Unanswered: Getting reliable information about cache hit ratio
Maybe I am just a lot better at this than I thought, but I figure that somewhere there is a mathematical rule that is being overlooked. When I run dbcc sqlperf (lrustats) on some of my production machines, I sometimes end up with a cache hit ratio (which is defined as a percentage, mind you) that is slightly over the limit:
Cache Hit Ratio 100.00898
Cache Flushes 0.0
Free Page Scan (Avg) 0.0
Free Page Scan (Max) 0.0
Min Free Buffers 331.0
Cache Size 4362.0
Free Buffers 9434.0
I suspect some counter somewhere is getting wrapped around its 4 byte limit. Is there any reliable source for getting statisics about SQL Server performance? Users tend be unreliable and say everything is slow.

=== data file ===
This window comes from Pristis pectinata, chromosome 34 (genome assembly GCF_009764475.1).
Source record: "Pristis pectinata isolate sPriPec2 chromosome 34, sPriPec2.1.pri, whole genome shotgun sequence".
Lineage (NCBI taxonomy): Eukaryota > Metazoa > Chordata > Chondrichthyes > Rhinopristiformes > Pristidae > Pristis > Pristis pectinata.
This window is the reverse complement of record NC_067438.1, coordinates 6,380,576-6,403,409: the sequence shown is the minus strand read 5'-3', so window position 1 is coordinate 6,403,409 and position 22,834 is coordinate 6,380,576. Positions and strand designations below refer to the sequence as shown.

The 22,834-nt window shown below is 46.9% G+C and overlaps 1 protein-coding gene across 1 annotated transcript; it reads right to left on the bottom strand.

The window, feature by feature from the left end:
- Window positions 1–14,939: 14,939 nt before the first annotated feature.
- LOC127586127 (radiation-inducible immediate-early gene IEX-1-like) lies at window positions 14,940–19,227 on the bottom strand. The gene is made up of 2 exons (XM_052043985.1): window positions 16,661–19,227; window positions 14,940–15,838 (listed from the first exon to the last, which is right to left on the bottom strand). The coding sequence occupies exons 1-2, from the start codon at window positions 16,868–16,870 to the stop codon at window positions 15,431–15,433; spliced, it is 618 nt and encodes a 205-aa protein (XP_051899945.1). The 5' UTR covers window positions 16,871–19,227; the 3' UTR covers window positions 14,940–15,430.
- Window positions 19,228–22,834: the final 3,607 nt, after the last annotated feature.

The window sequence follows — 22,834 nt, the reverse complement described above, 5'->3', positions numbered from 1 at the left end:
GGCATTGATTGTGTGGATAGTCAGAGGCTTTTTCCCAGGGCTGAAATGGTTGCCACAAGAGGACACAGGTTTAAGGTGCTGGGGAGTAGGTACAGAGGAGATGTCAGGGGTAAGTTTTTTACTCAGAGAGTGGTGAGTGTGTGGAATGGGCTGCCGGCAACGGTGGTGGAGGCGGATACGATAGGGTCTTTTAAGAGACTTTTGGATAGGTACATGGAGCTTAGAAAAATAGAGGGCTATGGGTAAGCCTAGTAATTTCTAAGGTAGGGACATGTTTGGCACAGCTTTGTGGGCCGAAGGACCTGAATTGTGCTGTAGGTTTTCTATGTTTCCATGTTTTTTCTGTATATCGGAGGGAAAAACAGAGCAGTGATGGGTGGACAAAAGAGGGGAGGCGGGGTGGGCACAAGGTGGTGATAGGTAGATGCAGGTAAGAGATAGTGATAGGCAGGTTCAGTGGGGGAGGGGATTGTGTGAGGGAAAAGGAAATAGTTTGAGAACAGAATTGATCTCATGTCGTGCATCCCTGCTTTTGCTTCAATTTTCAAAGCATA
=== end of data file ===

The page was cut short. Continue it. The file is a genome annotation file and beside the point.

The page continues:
I'd say use the SQL Anaylser and use the Estimate Execution Plan area to start. Then, there alway the current activity under Management to look at. Then there the Profiler. I also suggest checking out a software called BMC. Maybe get a test copy.
Those are good suggestions for tuning individual queries, but I am looking more for server level statistics. Suppose I have one query that fills my buffer cache with tables A through G. Then after that query, there is another query that brings in tables J through Q. Unless the buffer is big enough to hold them all in RAM, then some or all of tables A though G are going to be paged out. This is what I am looking for. The interaction of multiple queries as reflected by a cache hit ratio (and other waittime statistics as I find them). BMC would also have to depend on the statistics gathered from SQL Server, so I should be able to get those statistics that BMC is reading. Clear as mud?